Diabetic Foot Care: Knowledge and Practice

Yahya M. Solan, Hala M. Kheir, Mohamed Salih Mahfouz, Amal Abduallah Al-Faify, Duaa Thiyabi Hakami, Mymona Abdullah Al Faifi, Abrar Wali Hakami, Abrar Humeed Hakami, Halimah Hamood Sharif

Abstract


Background: The increase in prevalence of diabetes mellitus (DM) is being associated with many complications among diabetic patients. Foot complications are a leading cause of mortality in developing countries. The aim of this study was to determine the knowledge and practice of foot care among diabetes patients attending the Diabetic Center in Jazan Region, Saudi Arabia.

Methods: Observational cross-sectional study was conducted among a random sample of 250 patients attending Jazan Diabetes Center. Structured questionnaires were administered by medical students to diabetic patients. The outcome variables were knowledge and practice regarding foot care. Descriptive statistics and inferential statistics based on Chi-square test were used for data analysis.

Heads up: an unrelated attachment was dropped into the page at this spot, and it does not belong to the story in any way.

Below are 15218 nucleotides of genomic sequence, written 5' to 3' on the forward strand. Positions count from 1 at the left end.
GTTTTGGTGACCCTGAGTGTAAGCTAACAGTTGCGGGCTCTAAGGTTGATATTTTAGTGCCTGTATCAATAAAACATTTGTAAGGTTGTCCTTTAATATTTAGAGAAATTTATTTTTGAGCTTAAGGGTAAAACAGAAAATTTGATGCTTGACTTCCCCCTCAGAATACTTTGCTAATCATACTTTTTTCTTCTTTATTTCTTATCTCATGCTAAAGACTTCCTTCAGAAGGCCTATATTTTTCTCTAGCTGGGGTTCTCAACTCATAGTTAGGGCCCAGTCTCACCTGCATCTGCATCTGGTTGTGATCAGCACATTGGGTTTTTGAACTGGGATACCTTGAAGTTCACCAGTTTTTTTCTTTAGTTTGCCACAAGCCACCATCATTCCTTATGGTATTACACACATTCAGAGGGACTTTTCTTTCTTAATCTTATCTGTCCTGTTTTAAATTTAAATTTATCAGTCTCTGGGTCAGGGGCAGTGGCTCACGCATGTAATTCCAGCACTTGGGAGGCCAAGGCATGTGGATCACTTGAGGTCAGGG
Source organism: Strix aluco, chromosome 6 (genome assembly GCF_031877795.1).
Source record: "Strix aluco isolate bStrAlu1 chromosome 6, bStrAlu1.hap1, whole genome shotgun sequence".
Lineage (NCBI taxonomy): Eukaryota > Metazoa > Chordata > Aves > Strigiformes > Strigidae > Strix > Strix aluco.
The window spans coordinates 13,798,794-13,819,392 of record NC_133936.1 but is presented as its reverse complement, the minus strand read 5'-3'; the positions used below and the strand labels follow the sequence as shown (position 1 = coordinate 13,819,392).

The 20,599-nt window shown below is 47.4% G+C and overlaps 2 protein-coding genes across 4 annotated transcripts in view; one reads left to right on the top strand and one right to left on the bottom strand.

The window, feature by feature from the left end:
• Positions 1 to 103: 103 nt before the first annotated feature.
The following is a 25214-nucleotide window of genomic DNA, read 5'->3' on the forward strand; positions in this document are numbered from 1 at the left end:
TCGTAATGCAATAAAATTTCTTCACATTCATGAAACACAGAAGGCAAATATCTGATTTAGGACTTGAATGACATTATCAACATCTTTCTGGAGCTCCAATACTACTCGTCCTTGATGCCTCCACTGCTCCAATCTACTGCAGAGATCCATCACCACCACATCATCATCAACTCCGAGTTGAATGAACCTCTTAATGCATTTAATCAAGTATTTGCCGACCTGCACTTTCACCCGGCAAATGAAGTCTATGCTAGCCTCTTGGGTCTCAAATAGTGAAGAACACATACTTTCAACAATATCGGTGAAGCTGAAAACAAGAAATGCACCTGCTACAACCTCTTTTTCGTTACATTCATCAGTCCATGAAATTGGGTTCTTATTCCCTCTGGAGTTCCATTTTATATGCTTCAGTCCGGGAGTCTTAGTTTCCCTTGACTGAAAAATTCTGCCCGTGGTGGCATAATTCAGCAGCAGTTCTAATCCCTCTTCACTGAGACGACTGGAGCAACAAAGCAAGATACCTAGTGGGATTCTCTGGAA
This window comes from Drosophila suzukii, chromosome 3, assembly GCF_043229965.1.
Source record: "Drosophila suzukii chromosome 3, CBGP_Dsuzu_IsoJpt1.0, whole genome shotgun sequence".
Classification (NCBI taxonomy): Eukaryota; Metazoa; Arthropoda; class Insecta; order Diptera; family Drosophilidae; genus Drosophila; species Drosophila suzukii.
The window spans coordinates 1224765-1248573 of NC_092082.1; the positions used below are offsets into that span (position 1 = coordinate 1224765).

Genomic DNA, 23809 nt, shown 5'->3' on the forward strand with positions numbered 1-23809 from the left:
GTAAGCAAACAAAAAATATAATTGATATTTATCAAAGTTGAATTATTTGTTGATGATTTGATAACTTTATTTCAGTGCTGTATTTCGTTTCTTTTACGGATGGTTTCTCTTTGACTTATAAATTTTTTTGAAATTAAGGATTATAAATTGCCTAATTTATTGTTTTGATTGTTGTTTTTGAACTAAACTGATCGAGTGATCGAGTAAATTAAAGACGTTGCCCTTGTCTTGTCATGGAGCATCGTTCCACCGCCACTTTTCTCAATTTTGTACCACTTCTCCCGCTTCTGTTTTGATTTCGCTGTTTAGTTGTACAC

Results: The prevalence of diabetic foot (DF) among males and females was 58.0% and 52.9%, respectively, without significant difference between both sexes. Eighteen percent of study population reported history of foot ulcer. Almost 53.6% patients had good foot care knowledge. Gender, duration of DM, marital status and age had no significant association with knowledge. Males were more adherent to foot drying by 65.2%, while females are applying more attention to softening of skin by 72.3%. There were no significant differences between males and females regarding foot inspection, nail care, adherence to medication and shoes check.

Conclusion: In conclusion, the knowledge and practice of foot care among DM patients in our study participants were not adequate. The result of this study has highlighted the gaps in their knowledge and practice and underscores the urgent need for a patient friendly educational intervention. It is important to activate the role of health education to everyone who has direct contact with the patient, to minimize the DF complications.




J Endocrinol Metab. 2016;6(6):172-177
doi: https://doi.org/10.14740/jem388e


Keywords


Jazan region; Complications; Diabetic foot care

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